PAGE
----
Colorado Cracks Down|on Patent Trolls

     DENVER (CN) – A new Colorado law makes it easier to prosecute patent trolls who use the patent and copyright system to shake down businesses.
     Twenty-six states have passed similar laws in recent years.
     Colorado House Bill 1063 targets companies that make groundless claims of patent infringement to intimidate other, typically smaller, businesses into giving them money.
     State Rep. Dan Pabon, D-Denver, and Sen. David Balmer, R-Arapahoe County, said when they introduced the bill in January that trolls have “turned patent law into an abusive litigation process.”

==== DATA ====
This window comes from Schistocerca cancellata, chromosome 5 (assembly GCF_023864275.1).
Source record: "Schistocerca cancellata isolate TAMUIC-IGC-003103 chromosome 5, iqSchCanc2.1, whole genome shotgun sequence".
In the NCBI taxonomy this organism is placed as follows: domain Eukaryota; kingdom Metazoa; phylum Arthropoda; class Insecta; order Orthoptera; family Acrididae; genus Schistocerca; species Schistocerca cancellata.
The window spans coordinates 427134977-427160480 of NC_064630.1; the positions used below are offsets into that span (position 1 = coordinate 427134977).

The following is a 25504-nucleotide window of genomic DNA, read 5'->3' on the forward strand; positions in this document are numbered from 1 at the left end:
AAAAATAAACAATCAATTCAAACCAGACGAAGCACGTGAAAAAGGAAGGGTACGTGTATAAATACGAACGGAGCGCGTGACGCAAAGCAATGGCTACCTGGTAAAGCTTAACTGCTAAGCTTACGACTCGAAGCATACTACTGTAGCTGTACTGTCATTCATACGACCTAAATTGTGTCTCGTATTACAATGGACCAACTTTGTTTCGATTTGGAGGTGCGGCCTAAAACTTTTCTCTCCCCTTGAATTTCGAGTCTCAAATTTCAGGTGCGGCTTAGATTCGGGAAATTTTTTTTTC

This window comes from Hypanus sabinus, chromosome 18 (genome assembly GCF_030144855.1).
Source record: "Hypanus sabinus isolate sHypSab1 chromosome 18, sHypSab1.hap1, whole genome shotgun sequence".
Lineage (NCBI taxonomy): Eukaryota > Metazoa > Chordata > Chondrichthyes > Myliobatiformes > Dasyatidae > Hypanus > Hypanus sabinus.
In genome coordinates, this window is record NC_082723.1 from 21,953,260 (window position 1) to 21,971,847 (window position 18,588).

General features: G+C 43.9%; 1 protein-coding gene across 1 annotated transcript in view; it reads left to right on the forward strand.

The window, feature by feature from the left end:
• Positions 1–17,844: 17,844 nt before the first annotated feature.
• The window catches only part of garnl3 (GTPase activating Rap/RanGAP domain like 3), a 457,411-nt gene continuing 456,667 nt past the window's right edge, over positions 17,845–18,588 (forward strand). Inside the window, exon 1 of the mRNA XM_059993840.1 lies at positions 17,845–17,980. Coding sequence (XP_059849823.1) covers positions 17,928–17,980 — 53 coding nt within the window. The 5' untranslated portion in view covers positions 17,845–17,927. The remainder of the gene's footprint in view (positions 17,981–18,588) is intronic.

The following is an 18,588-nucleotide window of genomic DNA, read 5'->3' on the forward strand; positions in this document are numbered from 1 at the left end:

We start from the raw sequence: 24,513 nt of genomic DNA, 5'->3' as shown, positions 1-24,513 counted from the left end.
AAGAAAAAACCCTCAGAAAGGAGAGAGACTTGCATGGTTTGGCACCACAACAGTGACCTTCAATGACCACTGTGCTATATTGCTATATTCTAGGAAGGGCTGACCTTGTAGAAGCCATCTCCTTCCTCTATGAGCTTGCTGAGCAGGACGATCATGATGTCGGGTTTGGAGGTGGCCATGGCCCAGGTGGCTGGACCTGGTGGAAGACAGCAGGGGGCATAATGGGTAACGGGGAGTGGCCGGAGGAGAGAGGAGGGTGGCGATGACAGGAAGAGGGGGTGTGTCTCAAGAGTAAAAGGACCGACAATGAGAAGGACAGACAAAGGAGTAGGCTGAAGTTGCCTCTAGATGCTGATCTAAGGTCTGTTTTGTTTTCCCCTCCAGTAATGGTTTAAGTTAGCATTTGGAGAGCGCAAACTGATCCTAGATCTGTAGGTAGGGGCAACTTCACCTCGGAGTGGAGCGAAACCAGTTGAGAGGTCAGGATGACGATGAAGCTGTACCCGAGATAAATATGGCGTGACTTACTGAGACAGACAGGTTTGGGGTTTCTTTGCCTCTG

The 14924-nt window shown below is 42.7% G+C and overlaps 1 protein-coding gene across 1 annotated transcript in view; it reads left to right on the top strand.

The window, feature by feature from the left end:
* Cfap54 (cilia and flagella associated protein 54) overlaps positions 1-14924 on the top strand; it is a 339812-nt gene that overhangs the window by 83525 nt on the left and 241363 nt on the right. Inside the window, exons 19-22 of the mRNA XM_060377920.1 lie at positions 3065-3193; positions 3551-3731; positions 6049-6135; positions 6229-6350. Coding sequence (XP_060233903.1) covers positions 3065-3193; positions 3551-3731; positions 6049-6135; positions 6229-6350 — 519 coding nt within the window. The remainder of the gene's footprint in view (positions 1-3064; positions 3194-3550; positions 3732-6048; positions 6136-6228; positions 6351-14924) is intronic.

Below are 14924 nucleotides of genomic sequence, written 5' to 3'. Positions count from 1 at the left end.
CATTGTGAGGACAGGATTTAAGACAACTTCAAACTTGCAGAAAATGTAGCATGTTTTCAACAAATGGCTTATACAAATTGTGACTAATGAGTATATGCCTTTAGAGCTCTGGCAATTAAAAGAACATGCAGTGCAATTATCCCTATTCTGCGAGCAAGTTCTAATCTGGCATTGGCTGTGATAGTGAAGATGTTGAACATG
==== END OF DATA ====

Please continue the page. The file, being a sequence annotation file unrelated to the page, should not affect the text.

The bill prohibits and penalizes written or electronic communication from one business to another if the offending business falsely states it has already begun to file suit against the other company.
     Patent trolls have threatened manufacturers, restaurants, and even banks with lawsuits, and offer to avoid litigation for money, ranging from hundreds to thousands of dollars.
     A troll can also be flagged if it consistently threatens to sue a company for ostensible patent infringement, and demands money, but never follows through with a lawsuit.
     The bill, which requires patent lawsuits to have a “reasonable basis,” can be enforced only by the attorney general.
     Violators can be assesses unspecified fines, plus punitive damages of $50,000 or treble damages, including costs and fees.
     U.S. companies spend billions of dollars a year to defend against fraudulent patent claims.
     Gov. John Hickenlooper signed the bill into law on June 5.

%d bloggers like this: